Perhaps those familiar with the chosen songs, or Italian speakers in the audience, could discern the development of a romance, but in the second part of the recital there was less sense of a binding narrative, and perhaps this was because Millo herself seemed on slightly less comfortable ground. There was no lack of vocal sheen, power and expressivity, but the songs in Russian, French and German require a vocal style different to the glorious weight and effortless scope of Millo’s natural bel canto. Strauss’s ‘Allerseelen’ and ‘Zueignung’, for example, had a vibrant intensity which seemed to overpower the long-breathed silkiness of the vocal writing. In the folk-songs, Millo made little attempt to modify her vocal colour, singing ‘The Rose of Tralee’ and ‘Danny Boy’ with rich lustre and a potent vibrato, but while some purists may have demurred I found her commitment to these songs to be compelling and the ‘art-song’ manner made them seem personal and honest to the singer - indeed, in her prefatory remarks she mentioned memories of her mother singing to her when she was a child.

For her final item, Millo returned to ‘home territory’, inviting baritone Jeffrey Carl to join her on the platform to perform ‘Ciel, mio padre’ from Aida (dedicated to the memory of Rita Saponaro Patene). The singers, performing from memory, immediately created a persuasive dramatic context and presented a vivid, impassioned and emotionally driven scena. Needless to say, her fans loved it, jumping to their feet and whooping their delight.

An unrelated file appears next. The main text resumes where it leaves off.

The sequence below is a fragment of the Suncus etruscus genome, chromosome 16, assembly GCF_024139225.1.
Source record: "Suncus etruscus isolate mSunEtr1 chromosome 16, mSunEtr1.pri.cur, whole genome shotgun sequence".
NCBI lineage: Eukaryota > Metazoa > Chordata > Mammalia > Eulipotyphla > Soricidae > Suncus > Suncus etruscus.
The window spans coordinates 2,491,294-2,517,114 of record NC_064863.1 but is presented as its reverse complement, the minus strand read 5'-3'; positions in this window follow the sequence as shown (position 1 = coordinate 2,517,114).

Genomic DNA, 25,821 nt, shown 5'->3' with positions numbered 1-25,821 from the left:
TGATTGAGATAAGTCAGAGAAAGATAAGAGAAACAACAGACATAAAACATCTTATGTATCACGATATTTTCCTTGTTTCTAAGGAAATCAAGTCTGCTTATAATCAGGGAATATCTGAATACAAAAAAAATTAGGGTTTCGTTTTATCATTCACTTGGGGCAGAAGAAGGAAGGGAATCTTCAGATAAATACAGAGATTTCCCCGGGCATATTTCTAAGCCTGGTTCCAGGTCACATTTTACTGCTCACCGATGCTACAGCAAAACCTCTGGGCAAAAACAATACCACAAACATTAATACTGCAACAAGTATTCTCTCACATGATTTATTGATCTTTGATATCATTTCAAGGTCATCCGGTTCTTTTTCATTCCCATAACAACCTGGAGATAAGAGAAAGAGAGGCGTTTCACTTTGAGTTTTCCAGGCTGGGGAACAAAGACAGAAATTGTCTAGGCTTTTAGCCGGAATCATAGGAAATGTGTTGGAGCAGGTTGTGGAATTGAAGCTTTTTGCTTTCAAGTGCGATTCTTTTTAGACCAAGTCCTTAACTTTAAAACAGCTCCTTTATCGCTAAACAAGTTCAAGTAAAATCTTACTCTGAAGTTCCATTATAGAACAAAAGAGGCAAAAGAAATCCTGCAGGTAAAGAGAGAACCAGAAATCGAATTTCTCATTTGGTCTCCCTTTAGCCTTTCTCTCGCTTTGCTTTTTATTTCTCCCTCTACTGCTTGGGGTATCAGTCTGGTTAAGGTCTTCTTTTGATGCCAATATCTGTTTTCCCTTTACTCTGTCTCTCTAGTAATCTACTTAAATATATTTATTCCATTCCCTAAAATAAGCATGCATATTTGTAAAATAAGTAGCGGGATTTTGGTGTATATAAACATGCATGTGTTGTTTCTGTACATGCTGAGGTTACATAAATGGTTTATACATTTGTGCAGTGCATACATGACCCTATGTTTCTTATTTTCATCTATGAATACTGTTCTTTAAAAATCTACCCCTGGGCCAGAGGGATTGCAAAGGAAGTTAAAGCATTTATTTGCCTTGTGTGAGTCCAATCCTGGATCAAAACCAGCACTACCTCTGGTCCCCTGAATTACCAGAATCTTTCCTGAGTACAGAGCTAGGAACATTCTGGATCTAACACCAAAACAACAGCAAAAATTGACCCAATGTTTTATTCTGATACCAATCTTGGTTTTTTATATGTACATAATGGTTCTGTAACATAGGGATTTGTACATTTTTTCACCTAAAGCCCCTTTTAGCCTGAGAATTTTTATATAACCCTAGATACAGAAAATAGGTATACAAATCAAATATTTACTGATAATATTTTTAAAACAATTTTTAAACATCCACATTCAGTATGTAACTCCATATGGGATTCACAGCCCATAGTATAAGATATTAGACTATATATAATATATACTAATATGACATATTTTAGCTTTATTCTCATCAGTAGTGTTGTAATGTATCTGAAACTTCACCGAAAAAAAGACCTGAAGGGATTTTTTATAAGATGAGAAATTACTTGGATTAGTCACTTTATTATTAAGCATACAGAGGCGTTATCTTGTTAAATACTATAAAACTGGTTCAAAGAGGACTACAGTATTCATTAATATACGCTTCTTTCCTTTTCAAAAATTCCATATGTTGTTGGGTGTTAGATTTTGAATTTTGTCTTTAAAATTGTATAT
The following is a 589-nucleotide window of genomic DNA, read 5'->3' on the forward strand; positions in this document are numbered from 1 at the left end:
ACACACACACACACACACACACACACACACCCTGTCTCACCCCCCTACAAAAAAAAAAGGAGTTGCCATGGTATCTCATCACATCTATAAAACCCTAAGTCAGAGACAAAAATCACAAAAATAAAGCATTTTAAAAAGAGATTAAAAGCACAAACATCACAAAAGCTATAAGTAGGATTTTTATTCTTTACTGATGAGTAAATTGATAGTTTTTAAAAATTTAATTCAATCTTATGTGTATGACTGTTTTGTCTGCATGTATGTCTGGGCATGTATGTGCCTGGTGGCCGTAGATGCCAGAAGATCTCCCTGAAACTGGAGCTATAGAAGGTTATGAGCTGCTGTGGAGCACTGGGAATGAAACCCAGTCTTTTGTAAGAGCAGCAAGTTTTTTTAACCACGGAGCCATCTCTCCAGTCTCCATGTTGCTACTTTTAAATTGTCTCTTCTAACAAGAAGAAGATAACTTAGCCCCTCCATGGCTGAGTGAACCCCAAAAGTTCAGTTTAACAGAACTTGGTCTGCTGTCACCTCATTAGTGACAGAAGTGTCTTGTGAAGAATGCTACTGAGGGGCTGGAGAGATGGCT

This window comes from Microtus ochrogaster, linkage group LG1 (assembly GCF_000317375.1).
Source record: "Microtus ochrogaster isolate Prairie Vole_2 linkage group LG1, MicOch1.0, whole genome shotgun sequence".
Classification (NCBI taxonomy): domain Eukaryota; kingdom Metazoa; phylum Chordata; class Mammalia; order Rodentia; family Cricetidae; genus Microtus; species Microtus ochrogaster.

From the first, Millo engaged in a relaxed fashion with her audience, in banter and through song, revealing her humour, directness and passion. Everything was done with style, panache and a flourish - Millo even managed to make the putting on of her spectacles a ‘grand’ gesture! - and the intent to communicate, engage and entertain was evident and sustained. We were far from the hushed gentility of Wigmore Hall and I was a little surprised to find myself so absorbed by Millo’s presence and performance. At the close, I felt somewhat exhausted emotionally - and I guess this was what the soprano intended. She had drawn us into the songs and the stories, suspending our disbelief by the power of her singing and of song. When Rossini retired from the opera world in 1858, he reportedly lamented the state of contemporary Italian singing, “Alas for us, we have lost our bel canto”. Here, Millo showed that the bel canto tradition is in fact very much alive.

Claire Seymour

London Bel Canto Festival: April Millo (soprano), Inseon Lee (piano), Jeffrey Carl (baritone), Merynda Adams (harp)

Donaudy - ‘O del mio amato ben’ (from 36 Arie di Stile Antico), Tosti - ‘Sogno’, Donizetti - ‘Me voglio fà na casa’ (from Soir ées d’automne à l’Infrascata), Tosti - ‘Ideale’, ‘Non t’amo più’, Bridge - ‘Love went a-riding’, Wolf-Ferrari ‘Cara la mia Venezia’ (from Il campiello), Bellini - ‘La Ricordanza’ (a study of ‘Qui la voce’ from La sonnambula), Verdi - ‘Insolitaria Stanza’ (a study for Leonore’s ‘Tacea la notte’ fromIl trovatore), Refice - ‘Grazie, sorelle’ (fromSaint Cecilia), Rachmaninov - ‘Ne poy, krasavitsa, pri mne’ (from 6 Romances Op.4), Massenet - ‘Elegie’, Richard Strauss - ‘Allerseelen’, ‘Zueigning’ (from 8 Gedichte aus ‘Letzte Bl ätter Op.10), C.W.Glover - ‘The Rose of Tralee’, Mrs George D Presentis - ‘The Kerry Dance’, ‘Bendeemer Stream’, ‘Danny Boy’, Verdi - ‘Ciel, mio padre!’ (from Aida).

Cadogan Hall, London; Tuesday 21st August 2018.

Send to a friend

Send a link to this article to a friend with an optional message.

Friend's Email Address: (required)

Your Email Address: (required)

Message (optional):